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By Bernice Alhassan. Arise O compatriots, Nigerias call obey. To serve our Father land,with love and strength and faith. The labour of our heroes past shall never be in vain…”   Now let’s pause there for a sec. Nigeria in recent times has got me thinking again about that last statement – “the labours of our heroes past shall never be in vain…” Easily coming to mind are men like Dr. Nnamdi Azikiwe who spear headed the fight for Nigeria’s independence, Obafemi Awolowo who also joined in the battle for independence and introduced free education in the then western region of the country, Sir Abubakar Tafawa Balewa, the first prime minister of the country who also led us to the attainment of a republican status, Alhaji Sir Ahmadu Bello, Herbert Macaulay, General Yakubu Gowon, Tony Enahoro and a host of others. All these men fought to bring Nigeria to a level starting point; yet, a look at us today, tells a different story. We sing the national anthem day in day out (that’s for those who even know there’s one) but our very actions speak against it. And don’t point fingers at the big guys at the top because I find that it’s even the “ordinary” Nigerian that put things out of place the most. When you hear comments like “na my father work”, “I dey try politics to see if me and my family too fit partake of the national cake” or “abeg do am anyhow, no be our money dem tif?”, you wonder where we are headed. Little unseen acts of corruption from the small shops to the big ministries and selfish behaviours even at the traffic lights tell a lot as to whether the labours of our heroes past are in vain or not. We handle issues of national concern with laxity and people just do what they feel is best for them and them only. Public offices are no longer a thing of merit or free and fair elections but a thing of connection. We have moved from being Nigerians with a common bond to being Hausas or Yorubas or ibos or Ijaws or Kanuri’s. Tribalism has replaced nationalism. We do have our good sides (a lot for that matter) but a chain is only as strong as its weakest link and these weak links are really pulling us down and apart. The decision as to whether our heroes laboured in vain or not is really not mine to take but these are men who practically gave up their lives to see that this great nation progresses and stays together; yet it seems that some people are hell bent on ruining and pulling it down. The progress or otherwise of Nigeria affects every Nigerian, including you and thus, it is our civic as well as collective responsibility to see to it that as much as possible or everything goes right.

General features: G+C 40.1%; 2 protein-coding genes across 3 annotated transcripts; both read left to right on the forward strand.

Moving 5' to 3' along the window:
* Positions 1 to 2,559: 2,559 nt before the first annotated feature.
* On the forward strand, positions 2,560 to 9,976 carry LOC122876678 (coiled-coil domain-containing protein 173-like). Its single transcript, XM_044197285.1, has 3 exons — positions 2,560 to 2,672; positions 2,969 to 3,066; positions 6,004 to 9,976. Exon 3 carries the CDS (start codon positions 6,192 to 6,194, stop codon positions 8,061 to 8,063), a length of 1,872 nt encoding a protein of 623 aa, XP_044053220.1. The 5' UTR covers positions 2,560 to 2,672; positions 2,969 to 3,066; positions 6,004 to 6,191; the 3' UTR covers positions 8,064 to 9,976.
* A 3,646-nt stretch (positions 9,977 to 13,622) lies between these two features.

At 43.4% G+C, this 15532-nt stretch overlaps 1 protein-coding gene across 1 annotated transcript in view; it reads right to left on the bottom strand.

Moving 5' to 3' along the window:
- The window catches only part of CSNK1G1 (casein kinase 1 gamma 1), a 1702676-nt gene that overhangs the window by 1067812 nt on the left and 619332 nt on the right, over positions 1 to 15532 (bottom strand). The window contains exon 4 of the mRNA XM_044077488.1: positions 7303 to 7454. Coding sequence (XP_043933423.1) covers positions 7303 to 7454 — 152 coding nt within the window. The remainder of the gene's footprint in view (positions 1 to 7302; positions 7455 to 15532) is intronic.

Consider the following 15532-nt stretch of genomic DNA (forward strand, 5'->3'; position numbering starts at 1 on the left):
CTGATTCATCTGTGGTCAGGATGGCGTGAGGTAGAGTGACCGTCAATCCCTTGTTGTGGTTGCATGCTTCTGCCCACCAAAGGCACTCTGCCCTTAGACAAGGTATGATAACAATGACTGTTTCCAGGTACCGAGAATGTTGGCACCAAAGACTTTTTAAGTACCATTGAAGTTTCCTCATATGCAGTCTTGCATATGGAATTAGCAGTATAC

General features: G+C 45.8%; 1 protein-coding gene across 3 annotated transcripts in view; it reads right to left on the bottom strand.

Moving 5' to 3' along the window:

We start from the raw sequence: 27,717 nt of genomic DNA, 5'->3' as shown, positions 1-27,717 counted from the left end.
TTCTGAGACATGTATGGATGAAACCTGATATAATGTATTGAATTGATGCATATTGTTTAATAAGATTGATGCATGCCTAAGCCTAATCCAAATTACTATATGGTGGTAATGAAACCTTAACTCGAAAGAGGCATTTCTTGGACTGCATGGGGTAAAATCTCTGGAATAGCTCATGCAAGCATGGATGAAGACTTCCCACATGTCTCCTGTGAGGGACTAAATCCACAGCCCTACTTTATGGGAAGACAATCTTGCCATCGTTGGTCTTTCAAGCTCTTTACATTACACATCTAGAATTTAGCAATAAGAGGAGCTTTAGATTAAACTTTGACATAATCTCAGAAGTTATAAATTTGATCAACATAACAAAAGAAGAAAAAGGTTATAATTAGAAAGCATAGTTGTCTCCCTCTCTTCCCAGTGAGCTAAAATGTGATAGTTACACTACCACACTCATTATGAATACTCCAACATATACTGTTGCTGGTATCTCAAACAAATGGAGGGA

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This article was first published on 7th September 2012 and updated on September 25th, 2012 at 7:17 pm

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